We are not merely human beings looking for a spiritual experience. That is a mis-perception. With this gift of Christ, which we receive again today in Holy Communion, we are reminded that we are spiritual beings having a human experience. Now, can we have it both ways? I believe we can if we choose wisely. You must see through the eyes of spirit, and you must practice.
Perhaps the best practicer of the presence of God was Brother Lawrence over 300 years ago.
What makes Lawrence’s story so powerful was not what he did but how he did it. Brother Lawrence spent most of his life in a French monastery in Paris. In his journal, he speaks of sensing God’s power and presence at the young age of 18. He was poverty-stricken, so he signed up to fight as a soldier in the Thirty Year’s War. He lasted six years.
After that, he entered the monastery at the age of 24 and spent the next 53 years until his death inside the walls of the priory.
Lawrence was assigned to the monastery kitchen where, amidst the tedious chores of cooking and cleaning at the constant bidding of his superiors, he developed his rule of spirituality and work. He writes: "Men invent means and methods of coming at God's love, they learn rules and set up devices and resolutions to remind them of that love, and it seems like a world of trouble to bring oneself into God's presence. Yet, it might be so simple. Is it not quicker and easier just to do our common business wholly for the love of him?"
For Brother Lawrence, "common business," no matter how mundane or routine, was a way to receive God’s love and be re-fueled by it. The sacredness or worldly status of a task mattered less than the motivation behind it.
"It is not necessary that we have great things to do, we can do little things for God; I turn the cake that is frying on the pan for love of him, and that done, if there is nothing else to call me, I pray with thanks to Christ who gives me the grace to work. Whether I stir the soup or sweep the floor, I do it in response to the love God gives me.”
Are you, am I, are we, still able to choose a proper heart concerning the details of this life? Lawrence practiced the presence of God, one task, one prayer at a time. Each meal he cooked, each errand he ran, each pot he scrubbed became a motion of devotion.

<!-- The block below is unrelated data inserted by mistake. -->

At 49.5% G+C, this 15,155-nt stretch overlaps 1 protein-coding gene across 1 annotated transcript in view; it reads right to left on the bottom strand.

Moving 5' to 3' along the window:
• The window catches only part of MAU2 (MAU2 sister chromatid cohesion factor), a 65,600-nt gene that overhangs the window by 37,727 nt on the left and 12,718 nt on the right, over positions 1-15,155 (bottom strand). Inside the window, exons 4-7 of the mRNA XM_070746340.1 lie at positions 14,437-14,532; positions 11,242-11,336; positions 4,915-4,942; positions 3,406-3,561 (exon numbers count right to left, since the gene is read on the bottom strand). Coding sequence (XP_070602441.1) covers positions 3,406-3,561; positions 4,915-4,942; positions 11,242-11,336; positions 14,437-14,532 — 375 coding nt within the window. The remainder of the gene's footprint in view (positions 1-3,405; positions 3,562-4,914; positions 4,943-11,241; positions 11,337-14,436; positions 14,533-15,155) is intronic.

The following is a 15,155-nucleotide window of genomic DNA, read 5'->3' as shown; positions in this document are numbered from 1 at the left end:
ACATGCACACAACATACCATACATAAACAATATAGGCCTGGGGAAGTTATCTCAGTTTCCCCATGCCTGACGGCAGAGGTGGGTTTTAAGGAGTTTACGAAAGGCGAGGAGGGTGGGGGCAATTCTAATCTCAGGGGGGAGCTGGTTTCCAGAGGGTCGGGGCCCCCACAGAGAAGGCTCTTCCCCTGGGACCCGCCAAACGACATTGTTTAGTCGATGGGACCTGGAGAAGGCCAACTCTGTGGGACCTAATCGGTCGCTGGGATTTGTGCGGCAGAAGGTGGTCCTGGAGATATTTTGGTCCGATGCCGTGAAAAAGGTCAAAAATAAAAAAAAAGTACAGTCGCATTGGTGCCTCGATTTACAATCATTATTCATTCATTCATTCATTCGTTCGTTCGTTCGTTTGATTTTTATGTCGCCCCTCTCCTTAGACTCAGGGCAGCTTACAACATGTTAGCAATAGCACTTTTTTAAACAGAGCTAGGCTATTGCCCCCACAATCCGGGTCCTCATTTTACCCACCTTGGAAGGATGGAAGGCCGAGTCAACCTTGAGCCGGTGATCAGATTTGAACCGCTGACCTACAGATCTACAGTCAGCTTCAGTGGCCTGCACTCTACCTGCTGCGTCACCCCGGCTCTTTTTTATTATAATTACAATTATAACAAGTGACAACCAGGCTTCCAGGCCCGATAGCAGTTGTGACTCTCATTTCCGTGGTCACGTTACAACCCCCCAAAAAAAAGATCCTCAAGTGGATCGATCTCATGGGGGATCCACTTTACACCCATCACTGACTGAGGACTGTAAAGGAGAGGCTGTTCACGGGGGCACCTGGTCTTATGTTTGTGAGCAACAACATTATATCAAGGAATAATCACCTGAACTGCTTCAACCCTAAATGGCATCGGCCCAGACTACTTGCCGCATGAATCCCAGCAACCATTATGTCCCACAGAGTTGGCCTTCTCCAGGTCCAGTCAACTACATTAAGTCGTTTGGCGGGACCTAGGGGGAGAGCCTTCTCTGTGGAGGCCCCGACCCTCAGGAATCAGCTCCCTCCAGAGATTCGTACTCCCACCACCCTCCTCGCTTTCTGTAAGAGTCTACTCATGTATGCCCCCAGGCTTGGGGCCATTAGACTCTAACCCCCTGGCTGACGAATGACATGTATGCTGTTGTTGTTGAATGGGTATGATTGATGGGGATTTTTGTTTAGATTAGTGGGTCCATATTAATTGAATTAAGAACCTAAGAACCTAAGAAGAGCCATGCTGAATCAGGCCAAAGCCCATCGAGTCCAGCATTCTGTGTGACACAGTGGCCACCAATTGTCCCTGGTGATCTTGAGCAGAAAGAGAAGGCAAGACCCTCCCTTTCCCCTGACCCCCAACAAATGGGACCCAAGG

The world has and will continue to scorn a life of the spirit such as this. Brother Lawrence was certainly aware of this. The monastery walls did not protect him from the daily pressure of his superiors to get the job done, be efficient, produce work. By practicing the presence, Lawrence recognized what was all around him, constant holiness. The eyes of the spirit do see differently than human eyes.
Is it surprising that Brother Lawrence is still being lifted up after 300 years? It is surprising when you learn that he never boasted or loudly proclaimed his approach to the spiritual life; it was his fellow monks who observed his actions, his attention to holiness. They were the ones who brought his private writings to light after his death. Lawrence’s Godly practice and preparation led other ordinary persons to spread the word of God’s constant nearness.
But Pastor Mike, Brother Lawrence lived 300 years ago, he didn’t have to deal with our seductions. Perhaps not. But there is one thing that we and Brother Lawrence have that is the same--the free will to choose our path. By deciding to practice the presence of God in Christ, it is like filling the oil flask for your lamp.
Waiting for the wedding party to begin, you will walk through much darkness, that will not change. Practice makes perfect, as they say; but practice also creates momentum. Momentum is life’s vital ingredient that sustains motivation. Spiritual momentum is not much different from the physical kind. Attaining it is one thing, retaining it is another.
Among athletes, golfers and basketball players seem to speak most eloquently about momentum. They call it the zone, the place where they are really ‘locked’ or ‘tuned’ in. To a golfer in the zone, the cup may look as big as a 5 gallon bucket; to a basketball player, the basket seems 3 feet wide. They also speak about coming in and out of the zone, generally a complete mystery as to when it is going to happen.
The only element that is common to both the physical and the spiritual athlete is practicing the art of preparation, the act of making sure your flask is full for when the time comes, so that your flame will continue to burn and offer the light of Christ no matter how dark the path.